Google made searching and finding answers to health-related questions on its search engine easier. Then along came wearables, and along with Apple, Amazon, Microsoft, International Business Machines (IBM) and others, tech companies moved into health data.
Some healthcare companies have begun to push back, based on a lack of rules.
Data has become the gold key to services and some hospitals are granting big tech access to train their algorithms in hopes of finding cures for cancer and other major diseases.
Amazon, Microsoft, IBM and Google have access to “identifiable patient information” under separate deals to “crunch millions of health records,” reports one media outlet.
“Hospitals are massive containers of patient data,” reports The Wall Street Journal, citing Lisa Bari, a consultant and former lead for health information technology for the Centers for Medicare and Medicaid Services Innovation Center.
Bari told the WSJ that hospitals can share patient data as long as they follow federal privacy laws. These laws have limited consumer protections and that the “data belongs to whoever has it.”
Not all hospitals and tech companies said they share personally identifiable information to develop cures. But they can if they choose. For example, there is an agreement between IBM and Brigham and Women’s Hospital in Boston to develop artificial intelligence. The Mayo Clinic also said Google has access to more records than first disclosed earlier this month.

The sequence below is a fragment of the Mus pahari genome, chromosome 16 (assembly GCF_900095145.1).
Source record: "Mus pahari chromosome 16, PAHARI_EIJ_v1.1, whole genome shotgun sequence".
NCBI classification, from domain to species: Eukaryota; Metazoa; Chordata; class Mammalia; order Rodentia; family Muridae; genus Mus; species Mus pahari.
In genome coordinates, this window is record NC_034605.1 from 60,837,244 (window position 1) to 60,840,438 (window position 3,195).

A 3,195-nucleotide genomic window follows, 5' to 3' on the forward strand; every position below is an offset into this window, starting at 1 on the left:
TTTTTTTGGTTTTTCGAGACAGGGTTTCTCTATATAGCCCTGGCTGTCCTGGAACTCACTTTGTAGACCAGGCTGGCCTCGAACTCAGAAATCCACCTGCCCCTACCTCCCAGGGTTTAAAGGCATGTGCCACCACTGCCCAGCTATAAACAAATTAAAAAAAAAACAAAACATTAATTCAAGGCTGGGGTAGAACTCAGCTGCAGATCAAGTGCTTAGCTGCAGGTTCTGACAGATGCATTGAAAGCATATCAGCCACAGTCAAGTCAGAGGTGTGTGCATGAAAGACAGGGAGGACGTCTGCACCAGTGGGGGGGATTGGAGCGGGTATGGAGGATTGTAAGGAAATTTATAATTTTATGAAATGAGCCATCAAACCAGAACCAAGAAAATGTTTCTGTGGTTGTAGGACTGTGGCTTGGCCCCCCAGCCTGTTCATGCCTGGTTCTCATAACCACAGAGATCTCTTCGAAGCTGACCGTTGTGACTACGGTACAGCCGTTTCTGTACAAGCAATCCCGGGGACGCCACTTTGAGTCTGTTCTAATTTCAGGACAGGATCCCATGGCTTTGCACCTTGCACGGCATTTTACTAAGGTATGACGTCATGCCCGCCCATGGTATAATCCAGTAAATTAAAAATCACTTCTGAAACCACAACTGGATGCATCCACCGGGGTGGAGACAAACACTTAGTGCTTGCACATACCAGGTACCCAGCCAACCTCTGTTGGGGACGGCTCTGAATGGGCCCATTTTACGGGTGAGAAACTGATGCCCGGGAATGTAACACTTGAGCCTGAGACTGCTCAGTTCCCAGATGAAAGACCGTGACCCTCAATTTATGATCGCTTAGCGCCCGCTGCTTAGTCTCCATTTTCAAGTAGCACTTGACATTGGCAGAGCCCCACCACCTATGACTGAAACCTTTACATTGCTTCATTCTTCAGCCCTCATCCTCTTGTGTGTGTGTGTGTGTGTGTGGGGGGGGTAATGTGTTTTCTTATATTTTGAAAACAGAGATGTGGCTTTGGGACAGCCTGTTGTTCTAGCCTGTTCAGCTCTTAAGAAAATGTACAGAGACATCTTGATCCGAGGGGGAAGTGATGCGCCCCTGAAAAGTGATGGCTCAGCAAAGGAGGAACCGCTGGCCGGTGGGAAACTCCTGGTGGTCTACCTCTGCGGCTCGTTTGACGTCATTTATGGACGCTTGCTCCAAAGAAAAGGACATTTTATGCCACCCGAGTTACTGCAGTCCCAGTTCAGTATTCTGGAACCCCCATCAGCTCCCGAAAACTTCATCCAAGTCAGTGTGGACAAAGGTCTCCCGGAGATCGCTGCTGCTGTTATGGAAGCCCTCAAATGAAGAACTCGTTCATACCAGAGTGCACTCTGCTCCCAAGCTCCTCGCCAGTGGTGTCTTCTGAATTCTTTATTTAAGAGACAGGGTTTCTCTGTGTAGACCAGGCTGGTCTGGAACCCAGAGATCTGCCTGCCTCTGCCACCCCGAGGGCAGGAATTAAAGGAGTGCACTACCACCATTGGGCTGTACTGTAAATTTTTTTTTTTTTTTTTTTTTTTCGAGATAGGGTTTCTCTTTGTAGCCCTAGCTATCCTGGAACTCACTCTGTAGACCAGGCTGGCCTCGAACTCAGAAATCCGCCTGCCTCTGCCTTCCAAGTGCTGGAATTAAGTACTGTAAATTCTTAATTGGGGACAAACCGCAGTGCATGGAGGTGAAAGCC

After announcing its intentions to acquire Fitbit in November 2019, Google revealed a partnership with Ascension, a U.S. healthcare chain of 2,600 hospitals and doctors' offices, on a project to collect, analyze and share the personal healthcare information of millions of people across 21 states.
Healthcare providers began to make an individual’s personal data available to them from their mobile phones and desktop computers years ago. For example, Christiana Care Health System in February 2019 began supporting Health Records on iPhones in an effort to combine data from hospitals, clinics and the Apple Health app to make it easy for patients to see their medical records from multiple providers whenever they choose.
Data storage also comes into play.
Epic Systems, a privately held healthcare software company and the maker of MyChart, reportedly said it will stop any further integration with Google Cloud and instead focus on Amazon AWS and Microsoft Azure, citing insufficient interest from customers in Google and criticism from privacy advocates about its work with Ascension.
Data sharing could be further extended. A proposed rule by the U.S. Department of Health and Human Services could further erode privacy and open access to media records, at least for the individual -- and perhaps for tech companies that could use the data to personalize marketing and advertising messages for their advertisers.